I'm late. Completely missed the tube stop. He was so engrossing. Holding my gaze, and my mind. Mesmerising. Time didn't matter, less than that, it didn't exist.
Outside, in the street, rushing towards the world. Dinner with the new friends. Misnomer. Dinner with friends of the new man. Sudden chilly darkness and clang of the world as I step back into the electric light of it, adrift from the soft glowing peace of his gaze.
Click clack of my own feet sounding surreal. In the back of my mind the resentment whispers, he should have met me. Calumny at my ear working up steam like a train. Should have met me. Then I'd not be late alone. Not walking in alone. Not walking in late alone.
What's the point of having a man if you have to walk into places alone.
The resentment in my head and the click of my heels takes me to fever pitch and I stop. I stop. Take a breath. Shoulders down.
No point getting there flustered. Resentment.
Sheep as a lamb.
I stop, breathe and remember his eyes. Those ice blue wolf eyes. Full of life. The joy of life. The mystery of life. In that moment, as he leaned over, tapped the top of my book and asked me,
"Tell me, what is it like in English?
Sudden bright light as the front door opens to a big, if forced, smile from the woman inside.
"You must be Laura.
"I'm so sorry I'm late, I missed the stop.
"Don't worry about it, Tom should have met you. Letting you come out here on your own like that, and you just new to London, not good enough if you ask me.
I like her. Gals together. Not good enough if you ask me either.
She opens the door wide and steps back to let me in. I'm always astounded at how narrow the hallways in English houses are. It adds to the claustrophobia. Living with narrow halls. But it's warm inside and I'm relieved to be here at last, as the hum of people chatting comes to a pregnant halt. The new girl has arrived.
He hasn't even come out to meet me.
These are the nails in the coffin. These tiny things. The end in the beginning.
I go through the living room door. He's there. New man. At least he's standing up. Everyone else sitting on the couch and chairs, sea of faces, five or six of them, all a whir of flesh, teeth and eyes, looking, smiling. The first checking out. I wish I felt naked, but I don't. I feel nothing. As he says,
"What kept you?
Sound of hammer on nail.
"I missed the tube stop.
My nose is running in the heat of the room, and as I struggle with paper hankies, I catch him from the corner of my eye.
He looks at his friends. Not at me, as he smirks and says, "How did you manage that?
It's not the saying of it. It's a reasonable question, made scalding by the smirk. The betrayal of a smirk that says to his friends, 'please don't think I'm dating a moron.'
If it hadn't been for the smirk I'd have lied, made a self-depreciating joke, got us over it at my expense. Politely. Not a moron, slightly scatty perhaps. A lot on her mind. The sort of thing that can get some slack cut on your behalf without upsetting any apple carts.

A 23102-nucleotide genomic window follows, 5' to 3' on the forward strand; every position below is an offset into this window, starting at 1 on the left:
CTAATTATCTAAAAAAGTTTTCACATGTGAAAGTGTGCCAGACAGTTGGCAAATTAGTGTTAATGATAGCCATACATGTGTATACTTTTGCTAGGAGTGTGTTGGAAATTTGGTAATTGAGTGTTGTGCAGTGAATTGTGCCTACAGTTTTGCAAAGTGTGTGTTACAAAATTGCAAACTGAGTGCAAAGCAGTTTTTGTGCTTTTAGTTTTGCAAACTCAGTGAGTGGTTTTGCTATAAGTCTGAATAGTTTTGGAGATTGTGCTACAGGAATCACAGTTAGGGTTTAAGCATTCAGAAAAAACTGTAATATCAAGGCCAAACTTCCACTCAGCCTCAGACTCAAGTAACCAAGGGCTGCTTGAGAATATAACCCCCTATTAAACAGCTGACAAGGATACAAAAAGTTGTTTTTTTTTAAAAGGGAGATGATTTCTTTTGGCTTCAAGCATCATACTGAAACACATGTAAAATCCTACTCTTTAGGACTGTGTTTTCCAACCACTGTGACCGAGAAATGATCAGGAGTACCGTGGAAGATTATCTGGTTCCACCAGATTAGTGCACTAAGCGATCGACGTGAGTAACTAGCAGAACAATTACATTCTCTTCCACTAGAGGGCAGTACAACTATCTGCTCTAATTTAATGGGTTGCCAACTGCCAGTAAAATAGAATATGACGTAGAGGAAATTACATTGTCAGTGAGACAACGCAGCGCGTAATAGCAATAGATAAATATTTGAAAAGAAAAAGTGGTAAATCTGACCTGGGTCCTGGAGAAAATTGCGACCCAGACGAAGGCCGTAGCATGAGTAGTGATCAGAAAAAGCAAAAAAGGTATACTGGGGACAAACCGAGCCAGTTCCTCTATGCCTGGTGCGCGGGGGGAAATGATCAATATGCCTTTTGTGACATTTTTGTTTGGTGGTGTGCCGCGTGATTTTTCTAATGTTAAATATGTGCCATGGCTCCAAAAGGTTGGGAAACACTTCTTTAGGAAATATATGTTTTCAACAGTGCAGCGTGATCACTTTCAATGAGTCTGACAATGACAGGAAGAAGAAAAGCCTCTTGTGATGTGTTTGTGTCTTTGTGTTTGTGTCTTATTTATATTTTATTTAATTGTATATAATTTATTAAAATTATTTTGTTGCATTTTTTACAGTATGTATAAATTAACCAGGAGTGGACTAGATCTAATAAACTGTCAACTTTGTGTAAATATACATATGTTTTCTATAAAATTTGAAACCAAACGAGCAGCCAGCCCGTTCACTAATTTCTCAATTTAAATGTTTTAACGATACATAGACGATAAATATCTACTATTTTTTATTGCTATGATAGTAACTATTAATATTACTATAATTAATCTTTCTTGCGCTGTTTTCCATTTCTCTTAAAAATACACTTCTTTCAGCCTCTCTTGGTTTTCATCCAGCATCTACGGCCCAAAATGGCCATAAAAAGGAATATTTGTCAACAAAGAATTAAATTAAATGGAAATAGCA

But as the hammer hit the nail of that smirk, the decision was made.
Nothing quite puts the wind up people like the truth. I'm always surprised by that. In the way you're surprised by a checkout opening up just as you walk up to the end of a queue. It fires me up. The truth. The eye-popping, sharp intake of breath of it.
"I was talking to the most fascinating man. A Russian man, and, well, he was so engrossing I forgot where I was nevermind where I was going.
I have blue eyes. Clear blue. Like the Russian's. When my eyes backup the truth, it can put the fear of God into a person. A person not given to saying what's true. I don't mean a liar. I mean the everyday compliances of resentments being born, of never saying what's true for you, even if it's just 'this soup is cold'.
Sudden hush. Eyes agog. Smirk from the brown haired woman in the corner, he's either had history with her or she wishes he'd had. Disinterested parties never get that look. Glee. That's what it is, and they can never hide it. That type.
The man beside her also wriggling in his seat, but with an open smile. Amused. In another situation I'd be thinking he likes me.
New man whipping round, facing me, no longer smirking. He's trying to say 'What?' but all that comes out are whisping sounds like he's had a stroke and the speech therapist has given him an exercise to practice pursing his lips.
"I was having a conversation with this amazing man and I forgot to look at the names of the stations. I'm really sorry, I hope I didn't hold anything up? I look at my hostess. She's smiling, shaking her head, of course not. She likes me. She's one of the people who find the truth refreshing, but find it so rarely it probably only comes out when she's angry and drunk so it never quite works for her. Not the same way it does for me. I live by it.
I didn't always. I spent years thinking it, running conversations over and over in my head of what I could have, should have, would have said. Now, I just say it. I love you. I love you not. It's all the same in the end. But at least I said it. The effect is similar to doing magic tricks. It draws people to you. Fascinates them. They don't see this everyday. You just have to be careful not to bore them with it. Not to scare them too much. Do it smoothly and only when it counts. Not for conceit. Not like I just did. Not as a rule.
New man finds his voice.